Eczema

Eczema is a general name that can cover a variety of usually very itchy disease processes. The more common are contact dermatitis (for example, poison oak) and atopic dermatitis. Atopic dermatitis affects about 15% of children in some countries, including the USA. Atopic dermatitis runs in families and usually begins before the age of five years, commonly during infancy.  Fortunately, many people stop experiencing symptoms by early adulthood. People with atopic dermatitis may also have asthma or seasonal allergies, but atopic dermatitis is not caused by allergies.

Atopic dermatitis symptoms include dry skin and redness/inflammation, which creates very itchy skin.  Scratching is common as a result of all the itching, which can cause raw areas, sometimes with oozing and crusting. Skin infections can be a result of this process.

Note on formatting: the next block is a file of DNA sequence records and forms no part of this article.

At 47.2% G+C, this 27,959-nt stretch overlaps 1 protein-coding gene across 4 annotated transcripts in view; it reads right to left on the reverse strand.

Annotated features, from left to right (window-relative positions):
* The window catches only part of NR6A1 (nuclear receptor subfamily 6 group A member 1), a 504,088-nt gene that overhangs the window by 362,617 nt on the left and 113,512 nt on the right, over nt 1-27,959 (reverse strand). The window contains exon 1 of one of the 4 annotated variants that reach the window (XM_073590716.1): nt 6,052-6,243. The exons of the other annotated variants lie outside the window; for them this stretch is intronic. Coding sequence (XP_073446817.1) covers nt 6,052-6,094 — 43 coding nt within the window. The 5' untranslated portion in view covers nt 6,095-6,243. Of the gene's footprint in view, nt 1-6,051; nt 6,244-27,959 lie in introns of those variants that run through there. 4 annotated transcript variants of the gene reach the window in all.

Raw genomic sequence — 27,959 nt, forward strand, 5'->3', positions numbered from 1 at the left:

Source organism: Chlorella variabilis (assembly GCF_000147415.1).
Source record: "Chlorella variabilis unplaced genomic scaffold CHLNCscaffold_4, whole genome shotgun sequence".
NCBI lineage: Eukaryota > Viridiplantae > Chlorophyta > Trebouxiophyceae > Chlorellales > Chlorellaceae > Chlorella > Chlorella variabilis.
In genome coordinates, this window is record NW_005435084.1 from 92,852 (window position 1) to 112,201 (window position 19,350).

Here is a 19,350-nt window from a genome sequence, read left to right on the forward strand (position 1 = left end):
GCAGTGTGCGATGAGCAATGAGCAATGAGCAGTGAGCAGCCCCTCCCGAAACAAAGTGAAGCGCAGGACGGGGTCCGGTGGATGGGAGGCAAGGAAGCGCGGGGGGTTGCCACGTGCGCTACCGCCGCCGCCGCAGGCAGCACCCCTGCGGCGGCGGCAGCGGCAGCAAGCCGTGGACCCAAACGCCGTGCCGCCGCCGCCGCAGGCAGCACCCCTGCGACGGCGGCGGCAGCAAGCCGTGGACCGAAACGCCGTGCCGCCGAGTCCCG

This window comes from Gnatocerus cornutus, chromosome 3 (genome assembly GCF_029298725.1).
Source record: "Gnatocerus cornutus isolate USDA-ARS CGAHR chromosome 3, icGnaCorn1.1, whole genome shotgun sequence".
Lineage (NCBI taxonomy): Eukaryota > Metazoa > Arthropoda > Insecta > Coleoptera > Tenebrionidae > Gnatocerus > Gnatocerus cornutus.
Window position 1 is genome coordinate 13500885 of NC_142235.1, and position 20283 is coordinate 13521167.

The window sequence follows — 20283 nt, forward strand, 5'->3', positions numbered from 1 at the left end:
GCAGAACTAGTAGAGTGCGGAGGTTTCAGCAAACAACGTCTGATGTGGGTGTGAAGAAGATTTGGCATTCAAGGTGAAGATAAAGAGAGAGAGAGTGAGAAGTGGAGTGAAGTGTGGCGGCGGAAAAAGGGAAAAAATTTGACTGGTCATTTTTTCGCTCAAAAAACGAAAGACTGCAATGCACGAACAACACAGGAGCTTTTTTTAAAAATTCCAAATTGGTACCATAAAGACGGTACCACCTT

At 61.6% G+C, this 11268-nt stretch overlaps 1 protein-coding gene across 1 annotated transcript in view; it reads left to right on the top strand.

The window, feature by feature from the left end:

In the very young, eczema is commonly found on the face, scalp, feet, and hands. In older children and adults it can move to the inside of the knees and elbows. Other common areas are the eyelids, neck, hands, and feet, although it can appear on any area of the body. Quality of life is significantly impacted for people with moderate-to-severe eczema.

New medications that we are studying, have been shown to significantly decrease the disease and the impact it has on lives. The pipeline of new treatments being discovered for atopic dermatitis is promising. Oregon Medical Research Center has ongoing studies with these new medications.